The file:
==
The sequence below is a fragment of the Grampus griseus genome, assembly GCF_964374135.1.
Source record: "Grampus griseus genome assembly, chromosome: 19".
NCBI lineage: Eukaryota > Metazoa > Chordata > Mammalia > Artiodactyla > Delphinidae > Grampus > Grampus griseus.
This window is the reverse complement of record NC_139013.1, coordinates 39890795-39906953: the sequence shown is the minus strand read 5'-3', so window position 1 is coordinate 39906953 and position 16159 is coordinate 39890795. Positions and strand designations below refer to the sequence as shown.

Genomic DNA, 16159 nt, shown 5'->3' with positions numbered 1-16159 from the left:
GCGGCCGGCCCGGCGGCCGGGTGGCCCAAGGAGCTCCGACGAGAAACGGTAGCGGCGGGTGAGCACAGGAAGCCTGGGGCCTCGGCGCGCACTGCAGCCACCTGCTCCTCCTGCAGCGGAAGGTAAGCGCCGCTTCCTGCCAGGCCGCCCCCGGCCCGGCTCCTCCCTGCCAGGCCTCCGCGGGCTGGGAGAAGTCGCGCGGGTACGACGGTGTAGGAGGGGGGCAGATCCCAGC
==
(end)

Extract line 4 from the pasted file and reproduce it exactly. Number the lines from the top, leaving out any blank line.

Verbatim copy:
This window is the reverse complement of record NC_139013.1, coordinates 39890795-39906953: the sequence shown is the minus strand read 5'-3', so window position 1 is coordinate 39906953 and position 16159 is coordinate 39890795. Positions and strand designations below refer to the sequence as shown.